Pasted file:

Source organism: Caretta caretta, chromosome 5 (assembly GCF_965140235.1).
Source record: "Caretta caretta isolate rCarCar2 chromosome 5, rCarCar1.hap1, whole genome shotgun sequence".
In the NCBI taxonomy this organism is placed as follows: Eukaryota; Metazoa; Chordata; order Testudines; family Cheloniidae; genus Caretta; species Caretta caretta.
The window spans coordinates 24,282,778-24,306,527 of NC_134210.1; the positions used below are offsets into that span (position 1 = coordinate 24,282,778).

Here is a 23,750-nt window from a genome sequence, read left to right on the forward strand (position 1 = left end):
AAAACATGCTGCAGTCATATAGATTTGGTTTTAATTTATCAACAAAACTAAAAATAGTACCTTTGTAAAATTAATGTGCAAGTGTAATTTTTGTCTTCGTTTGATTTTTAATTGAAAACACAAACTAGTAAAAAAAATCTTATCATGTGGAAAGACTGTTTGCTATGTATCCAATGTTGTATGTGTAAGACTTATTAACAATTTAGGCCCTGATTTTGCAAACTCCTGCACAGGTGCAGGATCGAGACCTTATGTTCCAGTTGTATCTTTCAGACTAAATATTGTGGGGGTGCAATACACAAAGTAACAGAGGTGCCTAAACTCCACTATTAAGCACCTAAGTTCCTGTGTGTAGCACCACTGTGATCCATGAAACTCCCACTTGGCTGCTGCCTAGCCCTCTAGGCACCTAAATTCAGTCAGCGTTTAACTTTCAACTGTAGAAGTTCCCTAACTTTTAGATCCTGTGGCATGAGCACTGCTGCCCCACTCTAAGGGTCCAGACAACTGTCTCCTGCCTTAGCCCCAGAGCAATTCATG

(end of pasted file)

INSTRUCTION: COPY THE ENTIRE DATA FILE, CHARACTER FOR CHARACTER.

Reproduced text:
Source organism: Caretta caretta, chromosome 5 (assembly GCF_965140235.1).
Source record: "Caretta caretta isolate rCarCar2 chromosome 5, rCarCar1.hap1, whole genome shotgun sequence".
In the NCBI taxonomy this organism is placed as follows: Eukaryota; Metazoa; Chordata; order Testudines; family Cheloniidae; genus Caretta; species Caretta caretta.
The window spans coordinates 24,282,778-24,306,527 of NC_134210.1; the positions used below are offsets into that span (position 1 = coordinate 24,282,778).

Here is a 23,750-nt window from a genome sequence, read left to right on the forward strand (position 1 = left end):
AAAACATGCTGCAGTCATATAGATTTGGTTTTAATTTATCAACAAAACTAAAAATAGTACCTTTGTAAAATTAATGTGCAAGTGTAATTTTTGTCTTCGTTTGATTTTTAATTGAAAACACAAACTAGTAAAAAAAATCTTATCATGTGGAAAGACTGTTTGCTATGTATCCAATGTTGTATGTGTAAGACTTATTAACAATTTAGGCCCTGATTTTGCAAACTCCTGCACAGGTGCAGGATCGAGACCTTATGTTCCAGTTGTATCTTTCAGACTAAATATTGTGGGGGTGCAATACACAAAGTAACAGAGGTGCCTAAACTCCACTATTAAGCACCTAAGTTCCTGTGTGTAGCACCACTGTGATCCATGAAACTCCCACTTGGCTGCTGCCTAGCCCTCTAGGCACCTAAATTCAGTCAGCGTTTAACTTTCAACTGTAGAAGTTCCCTAACTTTTAGATCCTGTGGCATGAGCACTGCTGCCCCACTCTAAGGGTCCAGACAACTGTCTCCTGCCTTAGCCCCAGAGCAATTCATG